Wednesday, September 20, 2017

The Google Salon: Let's Add Some Extensions!



Welcome to the Google Salon! Let's give your chrome browser a much needed makeover. Chrome extensions are great ways to highlight and brighten up your browser through useful tasks for both teachers and students. See how to maximize your workflow and minimize common headaches. Add these extensions to turn chrome into an interactive whiteboard, easily add common notes to any assignment, quickly create and share a list of important web links, and so much more. You work hard, let the Google Salon pamper you!

Did you know your chrome browser is actually an extremely powerful customizable application? You can add extensions, which extend the power of your browser, to enhance the learning goals of your students and the classroom capabilities of you the teacher.


Below are awesome chrome extensions for you and your students which have been used and tested in classes at Alta Sierra and beyond.

These links are for the chrome browser only, they will not work on internet explorer or edge browsers.

To use them just click on the link, then select the blue button that reads "add to chrome" in one click it will add the extension to the upper right corner of your chrome browser for easy use. 

1.Dualless: Split your chrome screen per tab in any shape. Great for any reason to split your screen such as grading student work and imputing grades into Google Classroom. Great for research for students or keeping the instructions visible while working on an assignment. You could also use "Tab Scissors" extension, but Dualless allows you to predetermine how the tabs will be split in size. 

2.Tab Glue: Bring your split screen back together just like they were prior to splitting them.

3. Awesome Screenshot: Capture any webpage in any fashion, whole page, whole site, whole screen, you name it. This also has built in info blur to protect any sensitive information.

4. Page Marker: annotate over any webpage. Turn your Chrome browser into an interactive whiteboard. Have students practice their annotation skills on any article from any website. Use this in conjunction with "Awesome Screenshot" above and have them screenshot their annotations and turn in via Google Classroom. 

5. NoteAnywhere: Leave a "Sticky Note" on any webage and it will be there when you return. I always bookmark webpages, but forget why or how I was going to use the information. Not anymore! With this extension leave a sticky note on any webpage and it will be there when you return.

6. Screencastify: Record your screen to document a lesson or have students record their screen to show proof of Knowledge. Super great tool to allow student to share their knowledge and growth. The free version allows up to 10 minutes of recording. Use this in conjunction with Flipgrid to create a whole classroom of student tutorials.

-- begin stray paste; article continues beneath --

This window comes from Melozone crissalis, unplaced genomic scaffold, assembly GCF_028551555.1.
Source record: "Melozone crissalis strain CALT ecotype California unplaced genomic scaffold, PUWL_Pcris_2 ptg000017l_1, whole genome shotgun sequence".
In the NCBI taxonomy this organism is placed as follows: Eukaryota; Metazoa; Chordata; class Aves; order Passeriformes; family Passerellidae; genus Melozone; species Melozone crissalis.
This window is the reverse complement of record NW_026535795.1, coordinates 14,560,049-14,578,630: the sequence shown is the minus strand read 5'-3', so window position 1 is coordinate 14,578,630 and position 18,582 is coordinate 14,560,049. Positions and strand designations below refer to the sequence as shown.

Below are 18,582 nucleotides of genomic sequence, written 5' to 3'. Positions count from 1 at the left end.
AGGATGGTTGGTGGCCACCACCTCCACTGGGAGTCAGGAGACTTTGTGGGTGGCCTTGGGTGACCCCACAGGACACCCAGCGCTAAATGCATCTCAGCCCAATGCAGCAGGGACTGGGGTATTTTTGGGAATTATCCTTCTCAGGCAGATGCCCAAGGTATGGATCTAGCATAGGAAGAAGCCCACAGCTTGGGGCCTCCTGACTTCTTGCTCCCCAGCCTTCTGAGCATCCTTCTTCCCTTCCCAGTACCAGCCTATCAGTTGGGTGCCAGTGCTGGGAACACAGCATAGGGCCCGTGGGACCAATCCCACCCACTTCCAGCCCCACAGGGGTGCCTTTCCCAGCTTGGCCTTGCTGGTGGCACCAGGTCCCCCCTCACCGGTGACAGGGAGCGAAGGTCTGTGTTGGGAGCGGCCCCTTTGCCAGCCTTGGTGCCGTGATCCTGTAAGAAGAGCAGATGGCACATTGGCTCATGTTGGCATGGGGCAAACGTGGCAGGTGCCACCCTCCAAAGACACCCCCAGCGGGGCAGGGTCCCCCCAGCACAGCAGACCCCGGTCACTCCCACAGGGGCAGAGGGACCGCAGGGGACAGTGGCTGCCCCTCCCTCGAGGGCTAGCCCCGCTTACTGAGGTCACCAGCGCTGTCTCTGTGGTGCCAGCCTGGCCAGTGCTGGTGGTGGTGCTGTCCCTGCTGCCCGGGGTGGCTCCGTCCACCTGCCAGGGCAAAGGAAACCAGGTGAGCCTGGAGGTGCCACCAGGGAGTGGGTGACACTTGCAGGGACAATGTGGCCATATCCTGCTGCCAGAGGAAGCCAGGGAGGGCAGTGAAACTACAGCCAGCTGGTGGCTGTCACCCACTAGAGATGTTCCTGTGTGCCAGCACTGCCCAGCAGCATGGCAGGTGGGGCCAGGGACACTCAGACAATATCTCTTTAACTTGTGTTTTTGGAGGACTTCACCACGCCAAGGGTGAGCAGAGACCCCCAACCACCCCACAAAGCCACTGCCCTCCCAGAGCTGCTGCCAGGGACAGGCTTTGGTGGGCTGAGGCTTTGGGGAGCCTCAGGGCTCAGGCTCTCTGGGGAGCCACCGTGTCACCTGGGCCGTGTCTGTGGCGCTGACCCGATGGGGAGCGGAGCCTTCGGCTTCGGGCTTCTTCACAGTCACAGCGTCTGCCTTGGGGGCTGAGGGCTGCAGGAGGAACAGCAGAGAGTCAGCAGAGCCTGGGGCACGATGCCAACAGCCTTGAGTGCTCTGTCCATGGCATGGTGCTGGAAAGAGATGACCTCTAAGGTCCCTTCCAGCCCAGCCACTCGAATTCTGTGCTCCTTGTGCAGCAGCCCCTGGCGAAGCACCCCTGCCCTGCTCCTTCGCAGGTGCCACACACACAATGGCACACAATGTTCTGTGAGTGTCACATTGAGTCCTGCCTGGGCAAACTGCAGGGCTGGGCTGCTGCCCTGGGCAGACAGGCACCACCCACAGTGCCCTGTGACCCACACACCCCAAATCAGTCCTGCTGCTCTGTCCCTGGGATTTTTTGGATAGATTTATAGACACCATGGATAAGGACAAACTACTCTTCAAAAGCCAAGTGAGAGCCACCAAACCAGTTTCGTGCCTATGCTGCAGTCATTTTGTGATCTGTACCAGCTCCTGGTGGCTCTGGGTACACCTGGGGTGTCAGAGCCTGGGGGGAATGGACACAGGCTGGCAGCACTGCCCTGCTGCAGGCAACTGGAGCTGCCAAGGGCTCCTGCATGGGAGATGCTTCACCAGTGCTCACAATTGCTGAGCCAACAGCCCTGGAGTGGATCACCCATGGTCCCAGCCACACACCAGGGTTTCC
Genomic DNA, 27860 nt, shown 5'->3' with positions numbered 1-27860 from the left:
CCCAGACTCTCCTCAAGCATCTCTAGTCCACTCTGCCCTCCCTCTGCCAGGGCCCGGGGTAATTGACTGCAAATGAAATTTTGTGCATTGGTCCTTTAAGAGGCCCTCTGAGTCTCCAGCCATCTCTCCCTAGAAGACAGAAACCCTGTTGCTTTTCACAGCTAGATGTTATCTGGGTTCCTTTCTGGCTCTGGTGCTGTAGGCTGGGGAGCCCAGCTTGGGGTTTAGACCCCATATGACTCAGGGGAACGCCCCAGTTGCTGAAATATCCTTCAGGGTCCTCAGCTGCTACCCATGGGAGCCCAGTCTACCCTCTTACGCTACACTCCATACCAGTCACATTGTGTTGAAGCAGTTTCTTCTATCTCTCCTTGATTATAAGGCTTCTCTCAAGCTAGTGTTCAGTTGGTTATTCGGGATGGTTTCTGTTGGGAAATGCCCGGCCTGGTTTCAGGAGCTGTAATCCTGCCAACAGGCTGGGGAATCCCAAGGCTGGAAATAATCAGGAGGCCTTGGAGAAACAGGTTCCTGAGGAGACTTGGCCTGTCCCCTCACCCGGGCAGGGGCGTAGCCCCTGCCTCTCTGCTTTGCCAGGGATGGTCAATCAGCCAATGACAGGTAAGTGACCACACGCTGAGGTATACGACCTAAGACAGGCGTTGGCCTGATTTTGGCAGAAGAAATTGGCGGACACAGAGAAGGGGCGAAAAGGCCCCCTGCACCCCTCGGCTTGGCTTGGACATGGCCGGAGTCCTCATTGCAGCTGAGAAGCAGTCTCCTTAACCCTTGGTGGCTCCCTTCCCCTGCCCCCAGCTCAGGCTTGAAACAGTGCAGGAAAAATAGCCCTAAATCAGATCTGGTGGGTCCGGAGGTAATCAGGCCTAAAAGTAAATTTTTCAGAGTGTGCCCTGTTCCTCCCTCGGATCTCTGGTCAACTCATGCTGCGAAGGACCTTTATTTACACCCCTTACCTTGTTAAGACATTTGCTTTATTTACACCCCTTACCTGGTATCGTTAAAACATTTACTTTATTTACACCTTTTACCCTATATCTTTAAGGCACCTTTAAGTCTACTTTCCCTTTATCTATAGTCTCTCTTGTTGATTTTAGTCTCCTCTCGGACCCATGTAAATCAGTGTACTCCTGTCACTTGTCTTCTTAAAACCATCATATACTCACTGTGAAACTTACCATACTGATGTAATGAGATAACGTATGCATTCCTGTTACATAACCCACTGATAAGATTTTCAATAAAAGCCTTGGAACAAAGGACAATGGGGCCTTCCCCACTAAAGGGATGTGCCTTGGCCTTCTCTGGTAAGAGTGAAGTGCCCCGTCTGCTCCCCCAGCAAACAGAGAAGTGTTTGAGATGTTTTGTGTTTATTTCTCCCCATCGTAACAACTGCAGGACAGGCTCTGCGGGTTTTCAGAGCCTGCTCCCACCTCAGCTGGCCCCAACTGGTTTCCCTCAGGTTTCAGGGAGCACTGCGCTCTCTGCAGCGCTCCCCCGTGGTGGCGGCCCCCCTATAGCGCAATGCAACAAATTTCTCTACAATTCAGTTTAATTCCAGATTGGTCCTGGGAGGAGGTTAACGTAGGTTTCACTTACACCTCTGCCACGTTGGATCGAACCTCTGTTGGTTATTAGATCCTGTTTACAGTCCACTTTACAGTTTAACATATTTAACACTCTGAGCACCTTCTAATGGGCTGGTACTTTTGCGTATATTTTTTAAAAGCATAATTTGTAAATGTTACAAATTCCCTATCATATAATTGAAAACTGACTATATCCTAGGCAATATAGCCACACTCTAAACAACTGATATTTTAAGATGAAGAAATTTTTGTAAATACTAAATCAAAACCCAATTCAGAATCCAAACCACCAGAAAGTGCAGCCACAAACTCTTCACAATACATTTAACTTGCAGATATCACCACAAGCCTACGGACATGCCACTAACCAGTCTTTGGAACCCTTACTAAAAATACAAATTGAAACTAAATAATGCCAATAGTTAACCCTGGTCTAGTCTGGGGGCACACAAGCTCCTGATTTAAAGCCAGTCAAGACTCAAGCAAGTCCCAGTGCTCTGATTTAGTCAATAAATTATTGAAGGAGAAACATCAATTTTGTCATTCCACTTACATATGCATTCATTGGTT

Monday, April 3, 2017

Flipgrid Fever! Hacking The Grid

Hacking the GRID!

Flipgrid Unplugged #3: Hacking the Grid with Joe Marquez from Flipgrid on Vimeo.

Flipgrid is one of the best educational programs to come out with in the last few years. At first look it seems to be a simple student video response program, but when you look at it through a hackers eyes it becomes much more. The more I look into the program the more usefulness I find for it and the more creative my students get with this. This post will be a live living post where I will update, add, and tweek all the ways I find to hack flipgrid within my classroom:

Flipgrid in YOUR Classroom:


  • Intro Ticket/Exit Ticket
    • What do you remember, what did you learn
  • End of Lab Summaries
    • When you ask a student to write a short summary of what they learned in the lab, the only question they tend to ask is "How long does it have to be?" 
    • When you ask a student to do a Flip, they ask how many people are going to see this. It becomes a community post and because of this they tend to take thier time and trully investigate the best way to explain what they have learned. In fact they may record thier post 3 or 4 times, unprompted, to make sure they look and sound good to their peers. 
  • Mini-Movies
    • ex: Newtons 3 Laws
    • Using the Flipgrid mobile app our class has been able to create some creative "Vine" type Flips of classroom topics. The mobile app allows us to get outside and record the science around us instead of being couped up in our four walls.
  • Group Science Scavenger Hunts
  • Lab Station Responses